And just as in the case of map projections, no matter how you do it, something is going to get distorted - some kind of information is going to be lost. This is why we have things like anaphora - for example, pronouns - that allow us to refer to the same "thing" in several different "places". In our minds, that thing is in one "place".
There's a dynamic tension in syntax between what's easy to generate and what's easy to understand. The syntax of any one language at any one time represents a dynamic equilibrium - tradeoffs in different dimensions. Syntax mutates and responds to a changing sociocultural environment because the relative perceived costs of different projective distortions change.
The same essential pattern applies to phonology - at any one time a language has a repertoire of phonemes that represent selection within two "competing" multidimensional spaces: the variety of sounds we can distinguish with our ears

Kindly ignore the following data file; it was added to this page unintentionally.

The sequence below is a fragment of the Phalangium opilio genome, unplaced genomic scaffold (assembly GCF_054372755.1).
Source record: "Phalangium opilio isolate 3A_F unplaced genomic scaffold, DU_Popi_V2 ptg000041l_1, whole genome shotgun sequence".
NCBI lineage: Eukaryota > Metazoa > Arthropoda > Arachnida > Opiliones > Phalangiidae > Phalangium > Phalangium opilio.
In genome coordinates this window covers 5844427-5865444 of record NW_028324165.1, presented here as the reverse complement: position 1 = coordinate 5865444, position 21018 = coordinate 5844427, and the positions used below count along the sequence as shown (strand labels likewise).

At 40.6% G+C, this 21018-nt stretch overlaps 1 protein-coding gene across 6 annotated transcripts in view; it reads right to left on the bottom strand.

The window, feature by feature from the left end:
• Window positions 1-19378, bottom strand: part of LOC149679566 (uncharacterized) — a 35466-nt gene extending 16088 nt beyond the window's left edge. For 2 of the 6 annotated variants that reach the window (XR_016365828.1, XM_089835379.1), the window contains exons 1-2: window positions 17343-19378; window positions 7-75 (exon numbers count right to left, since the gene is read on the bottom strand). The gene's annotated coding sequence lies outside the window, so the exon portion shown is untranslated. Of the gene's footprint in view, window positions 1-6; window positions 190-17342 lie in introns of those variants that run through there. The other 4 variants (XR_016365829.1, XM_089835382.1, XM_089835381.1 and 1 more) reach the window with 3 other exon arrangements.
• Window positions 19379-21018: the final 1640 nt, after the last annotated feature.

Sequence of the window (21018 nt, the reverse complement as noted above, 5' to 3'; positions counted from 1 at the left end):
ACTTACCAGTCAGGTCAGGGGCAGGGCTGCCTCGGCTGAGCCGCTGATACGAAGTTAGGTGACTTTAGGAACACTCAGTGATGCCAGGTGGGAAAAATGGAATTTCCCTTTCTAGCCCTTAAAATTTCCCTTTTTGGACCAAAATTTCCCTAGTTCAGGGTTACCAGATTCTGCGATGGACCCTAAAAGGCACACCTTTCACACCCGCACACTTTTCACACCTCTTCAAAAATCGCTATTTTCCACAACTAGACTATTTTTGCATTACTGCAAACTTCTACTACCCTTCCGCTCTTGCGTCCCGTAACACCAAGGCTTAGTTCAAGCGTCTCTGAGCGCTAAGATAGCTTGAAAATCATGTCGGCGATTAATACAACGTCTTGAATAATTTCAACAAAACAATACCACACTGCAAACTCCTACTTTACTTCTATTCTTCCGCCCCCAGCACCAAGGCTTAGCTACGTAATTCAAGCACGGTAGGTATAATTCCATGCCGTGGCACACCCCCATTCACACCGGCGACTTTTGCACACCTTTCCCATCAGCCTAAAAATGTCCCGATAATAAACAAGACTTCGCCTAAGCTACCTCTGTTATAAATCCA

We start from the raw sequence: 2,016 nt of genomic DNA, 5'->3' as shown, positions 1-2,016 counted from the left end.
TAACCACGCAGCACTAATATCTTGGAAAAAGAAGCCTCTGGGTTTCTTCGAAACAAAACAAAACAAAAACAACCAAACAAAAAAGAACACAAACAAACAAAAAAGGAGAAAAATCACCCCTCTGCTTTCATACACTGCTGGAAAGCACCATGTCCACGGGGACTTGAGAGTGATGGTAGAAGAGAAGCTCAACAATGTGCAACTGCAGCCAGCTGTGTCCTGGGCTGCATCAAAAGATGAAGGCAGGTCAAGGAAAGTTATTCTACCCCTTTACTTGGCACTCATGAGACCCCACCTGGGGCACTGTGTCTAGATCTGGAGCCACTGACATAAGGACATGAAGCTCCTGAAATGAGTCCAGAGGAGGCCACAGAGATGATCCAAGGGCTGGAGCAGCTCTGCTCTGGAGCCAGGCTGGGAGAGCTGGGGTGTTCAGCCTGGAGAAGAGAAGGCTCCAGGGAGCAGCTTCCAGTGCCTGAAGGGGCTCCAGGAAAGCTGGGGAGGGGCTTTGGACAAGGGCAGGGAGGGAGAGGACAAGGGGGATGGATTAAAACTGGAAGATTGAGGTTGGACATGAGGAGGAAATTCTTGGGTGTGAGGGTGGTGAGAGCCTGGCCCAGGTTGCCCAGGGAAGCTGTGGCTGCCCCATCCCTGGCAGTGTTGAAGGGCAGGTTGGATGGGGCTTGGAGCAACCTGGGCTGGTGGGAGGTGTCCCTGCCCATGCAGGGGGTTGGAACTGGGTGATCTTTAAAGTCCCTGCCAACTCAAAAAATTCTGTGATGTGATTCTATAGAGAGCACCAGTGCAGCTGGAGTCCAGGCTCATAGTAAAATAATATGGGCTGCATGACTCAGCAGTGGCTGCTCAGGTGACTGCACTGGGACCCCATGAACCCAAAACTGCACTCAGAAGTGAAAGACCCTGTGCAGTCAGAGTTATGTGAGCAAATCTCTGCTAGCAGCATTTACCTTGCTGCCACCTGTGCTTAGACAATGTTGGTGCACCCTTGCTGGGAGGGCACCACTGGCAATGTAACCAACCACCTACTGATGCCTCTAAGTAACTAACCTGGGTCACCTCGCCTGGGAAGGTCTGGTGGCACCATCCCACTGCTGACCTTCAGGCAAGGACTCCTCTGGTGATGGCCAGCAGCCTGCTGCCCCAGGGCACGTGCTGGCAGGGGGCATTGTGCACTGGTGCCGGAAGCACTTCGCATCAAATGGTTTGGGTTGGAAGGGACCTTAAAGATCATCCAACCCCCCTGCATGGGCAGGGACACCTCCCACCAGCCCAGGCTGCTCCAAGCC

(the domain of articulatory phonetics). The tradeoffs are in terms of difficulty of distinguishing sounds vs. difficulty of generating them. And what determines those tradeoffs would have to be factors outside of language, as exemplified in various explanations of the the Great Vowel Shift.
When I first studied classical Greek, it amazed me that the people who spoke it apparently believed that it was so hard to pronounce a vowel followed by a 'b' sound that they had to put an 'm' between them, but the initial sequence 'pt' (as in "pterodactyl") was no trouble at all.